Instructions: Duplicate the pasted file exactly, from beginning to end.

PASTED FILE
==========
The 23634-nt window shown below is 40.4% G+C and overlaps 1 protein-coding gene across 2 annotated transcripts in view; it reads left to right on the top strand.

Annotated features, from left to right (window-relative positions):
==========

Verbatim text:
The 23634-nt window shown below is 40.4% G+C and overlaps 1 protein-coding gene across 2 annotated transcripts in view; it reads left to right on the top strand.

Annotated features, from left to right (window-relative positions):